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Archive for March, 2010

Jeeping in Utah

Where were we?  We thought we were jeeping in to Hidden Canyon, but we probably took a wrong turn.  The roads were snow-covered and frozen, which was good.  If it had been warmer, the trail would have been too muddy to drive.  This is Scott’s jeep.  Mike and Yvonne and I were following in Mike’s Jeep.

 

The trail goes through open range.  If you are an Easterner – or even a Northerner –  you may not know what “open range” means.  It means there can be cattle in the road, and the cattle believe they have the right of way.  The canyon has limited vegetation, so there were only a few cattle, plus a small herd of anelope.  Some of the cattle had calves.  Apparently, the weather is mild enough in February on the Colorado Plateau.

 

The canyon is cut through red rock, and the vegetation is sparse.  Since the trail is a river bed, twisted pines grow along the way, taking advantage of the occasionally available water.  The views out the Jeep window were spectacular.  You can see from this photo the kinds of vegetation in the canyon.  There’s not much for cattle to graze on.

 

The first dead end on this trail was in this rock gallery.  We did get out and hike around a bit here.  The angle of the sun gave the rocks a dark purple cast.

 

The snow was about 8 inches deep, and crusty. 

 

Here are some rock formations coming out of the gallery turn-around.  We may have turned onto the Monitor and Merrimack trail at this point. 

 

Our second dead end was more of a turn-round, because according to some maps there might have been a train that went further on – to a hill call something like “Wipe Out Hill”.  Since that didn’t sound very promising, and since we were pretty sure we were not sure where we were, we stopped under this rock, had a walk-around, took some photos, and headed back to the main road.

 

When you live beside this amazing beauty, you stop seeing it, I am suppose.  I feel so lucky to have been here and seen it.

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Corona and Bowtie arches are located in Bootlegger Canyon (check this).  There is a parking lot at the trail head, about 10 miles north of Moab.  This is a photo of our group as it starts up the trail from the parking lot.  It is not quite a cohesive and Saturday’s group, because we are sorting into walk-partners based on speed and experience.  (I am the slowest!  I claim it is because I take so many pictures.  Not because I am an old lady fresh from sea level with a sports injury.)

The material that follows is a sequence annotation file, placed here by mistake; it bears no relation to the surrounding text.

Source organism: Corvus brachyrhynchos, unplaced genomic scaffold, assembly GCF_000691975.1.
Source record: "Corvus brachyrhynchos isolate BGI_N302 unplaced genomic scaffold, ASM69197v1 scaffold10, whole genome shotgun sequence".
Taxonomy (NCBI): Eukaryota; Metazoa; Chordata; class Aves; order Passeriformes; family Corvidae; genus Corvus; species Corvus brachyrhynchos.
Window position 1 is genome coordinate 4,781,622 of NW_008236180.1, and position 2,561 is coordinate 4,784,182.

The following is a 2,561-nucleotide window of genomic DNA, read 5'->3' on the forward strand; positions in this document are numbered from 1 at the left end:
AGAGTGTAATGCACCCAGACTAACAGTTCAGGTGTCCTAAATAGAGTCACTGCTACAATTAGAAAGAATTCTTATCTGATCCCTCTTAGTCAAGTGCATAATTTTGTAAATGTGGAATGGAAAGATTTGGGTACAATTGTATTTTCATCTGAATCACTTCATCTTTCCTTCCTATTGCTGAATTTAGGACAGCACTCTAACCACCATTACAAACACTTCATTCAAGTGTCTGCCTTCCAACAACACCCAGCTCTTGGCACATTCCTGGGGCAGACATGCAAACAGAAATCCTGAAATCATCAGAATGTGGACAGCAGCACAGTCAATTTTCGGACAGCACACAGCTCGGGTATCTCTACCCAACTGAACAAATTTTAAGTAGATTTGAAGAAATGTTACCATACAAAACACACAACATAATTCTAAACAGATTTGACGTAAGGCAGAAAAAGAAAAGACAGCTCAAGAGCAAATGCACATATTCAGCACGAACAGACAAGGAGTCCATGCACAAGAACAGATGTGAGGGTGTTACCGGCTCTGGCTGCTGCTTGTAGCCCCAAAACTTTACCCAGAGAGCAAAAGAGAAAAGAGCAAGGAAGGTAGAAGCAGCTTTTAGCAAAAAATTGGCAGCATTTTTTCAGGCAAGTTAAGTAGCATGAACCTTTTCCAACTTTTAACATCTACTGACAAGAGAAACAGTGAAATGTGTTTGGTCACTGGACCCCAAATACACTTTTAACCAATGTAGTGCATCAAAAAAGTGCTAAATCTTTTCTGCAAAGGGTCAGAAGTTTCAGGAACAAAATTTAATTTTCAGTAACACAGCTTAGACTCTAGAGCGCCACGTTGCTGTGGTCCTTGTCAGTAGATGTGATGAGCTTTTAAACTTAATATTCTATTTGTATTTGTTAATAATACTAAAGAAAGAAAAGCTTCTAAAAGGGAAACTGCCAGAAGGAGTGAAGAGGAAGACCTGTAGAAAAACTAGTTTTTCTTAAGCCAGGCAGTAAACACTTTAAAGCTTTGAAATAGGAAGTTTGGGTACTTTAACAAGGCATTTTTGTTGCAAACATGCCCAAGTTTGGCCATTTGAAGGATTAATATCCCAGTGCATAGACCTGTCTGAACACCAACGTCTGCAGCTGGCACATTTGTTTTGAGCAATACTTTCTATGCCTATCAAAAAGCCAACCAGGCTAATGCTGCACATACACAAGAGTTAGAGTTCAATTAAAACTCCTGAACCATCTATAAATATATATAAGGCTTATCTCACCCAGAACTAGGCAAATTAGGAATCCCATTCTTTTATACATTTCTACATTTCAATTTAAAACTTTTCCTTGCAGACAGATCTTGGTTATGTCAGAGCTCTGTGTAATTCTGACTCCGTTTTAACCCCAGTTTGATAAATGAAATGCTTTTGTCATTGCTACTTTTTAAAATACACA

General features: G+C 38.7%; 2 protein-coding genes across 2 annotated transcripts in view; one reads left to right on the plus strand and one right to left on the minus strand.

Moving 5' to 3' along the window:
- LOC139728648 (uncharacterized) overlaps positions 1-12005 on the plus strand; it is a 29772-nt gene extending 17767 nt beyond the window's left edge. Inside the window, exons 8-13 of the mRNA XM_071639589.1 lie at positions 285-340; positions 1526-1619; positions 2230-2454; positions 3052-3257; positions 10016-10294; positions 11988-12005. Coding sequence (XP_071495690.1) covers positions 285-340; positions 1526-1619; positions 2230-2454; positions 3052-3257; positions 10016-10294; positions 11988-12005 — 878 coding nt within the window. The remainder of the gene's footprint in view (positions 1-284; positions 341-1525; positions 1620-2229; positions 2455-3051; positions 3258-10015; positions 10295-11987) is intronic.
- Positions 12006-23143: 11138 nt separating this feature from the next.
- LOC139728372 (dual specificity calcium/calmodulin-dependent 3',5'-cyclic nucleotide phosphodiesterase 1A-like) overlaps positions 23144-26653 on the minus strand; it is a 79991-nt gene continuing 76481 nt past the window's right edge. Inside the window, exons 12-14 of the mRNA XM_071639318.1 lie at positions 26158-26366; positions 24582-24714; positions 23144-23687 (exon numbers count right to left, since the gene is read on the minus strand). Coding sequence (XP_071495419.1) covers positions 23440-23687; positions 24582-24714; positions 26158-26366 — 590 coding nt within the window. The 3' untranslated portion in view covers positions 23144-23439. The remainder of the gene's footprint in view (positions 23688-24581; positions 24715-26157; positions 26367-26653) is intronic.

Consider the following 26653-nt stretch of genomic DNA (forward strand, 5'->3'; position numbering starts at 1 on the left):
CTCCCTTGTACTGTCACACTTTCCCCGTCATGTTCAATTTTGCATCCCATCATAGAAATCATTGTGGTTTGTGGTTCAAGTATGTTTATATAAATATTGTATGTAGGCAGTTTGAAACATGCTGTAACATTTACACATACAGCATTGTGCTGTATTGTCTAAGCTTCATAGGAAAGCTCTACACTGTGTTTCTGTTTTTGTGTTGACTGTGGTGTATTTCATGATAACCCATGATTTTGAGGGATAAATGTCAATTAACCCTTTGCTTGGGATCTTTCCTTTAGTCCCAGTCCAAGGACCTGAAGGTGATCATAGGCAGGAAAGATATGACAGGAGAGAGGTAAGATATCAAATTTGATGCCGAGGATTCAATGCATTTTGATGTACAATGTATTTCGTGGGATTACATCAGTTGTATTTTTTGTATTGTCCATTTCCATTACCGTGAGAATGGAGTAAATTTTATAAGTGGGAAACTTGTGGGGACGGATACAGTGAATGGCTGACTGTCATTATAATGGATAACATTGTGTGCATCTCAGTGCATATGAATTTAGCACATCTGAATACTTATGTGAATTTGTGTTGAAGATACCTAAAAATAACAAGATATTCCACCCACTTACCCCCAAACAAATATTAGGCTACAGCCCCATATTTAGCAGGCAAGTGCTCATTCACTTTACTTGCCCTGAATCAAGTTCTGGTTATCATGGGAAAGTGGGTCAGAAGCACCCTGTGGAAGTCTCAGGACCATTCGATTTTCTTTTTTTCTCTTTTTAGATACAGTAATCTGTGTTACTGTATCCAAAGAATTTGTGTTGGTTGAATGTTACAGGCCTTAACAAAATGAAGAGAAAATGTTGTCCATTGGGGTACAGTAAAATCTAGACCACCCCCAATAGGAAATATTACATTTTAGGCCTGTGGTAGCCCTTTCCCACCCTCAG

This is a photo down the canyon toward the road.  The snow is on the north side of the rocks.  This photo shows the typical vegetation, and the vastness of the sky and the Colorado plateau formations.

 

Arches are formed as vertical sandstone fins weather differentially.  This is an arch in the making, quite possibly.  We will never know – it takes tens of thousands of generations to form an arch.  Not long ago, on the night of August 4, 2008, the arch known as Wall Arch in Arches National Park collapsed.  No one witnessed it.  All arches will fall.  They are all temporary structures, like we are.

 

Much of the trail is on slickrock, which is sandstone from the Entrada formation.  Since you can not actually see on the rock face where the trail is, the trail managers have placed a series of rock cairns to mark the trail.  The rock surface is neither flat nor level, requiring careful foot placement.  

 

The path does cross areas of rock that are at quite an angle, and some are uncomfortable for inexperienced people like me to walk.  There are two sections that have metal cable rope lines.

 

Here are the Corona Arch on the right, and the Bowtie Arch, which is the dark round hole on the left.  These are huge structures.  Bowtie is a cave, the roof of which was pierced by a pothole formation. The sun is not in position to shine through the arch at this angle.

 

This is a closer view of Corona Arch.  There are 4 people standing on the round rockface to the right of the base of the arch.  They are teeny, so you may not be able to see them.

 

I had to stop at a very slanted portion of path that sloped down to a dramatic 200 foot drop off.  My vertigo/unease with heights got the better of me after climbing up the second rope line on an near-vertical face with toe-holds carved in the rock.  Yvonne went on to the arch.  First she climbed a ladder up a formation of contrasting sienna brown sandstone.

 

Here is a pueblo we saw on the way:

 

No, I am kidding you.  It is a rock formation, a small cave – look!

 

On the walk back, the light was just right for us to see another small arch called Pilot Arch.  Click on the picture below to enlarge it, and you can see it as a small round spot of sunlight in the center of the scene.

 

That is it for tonight.

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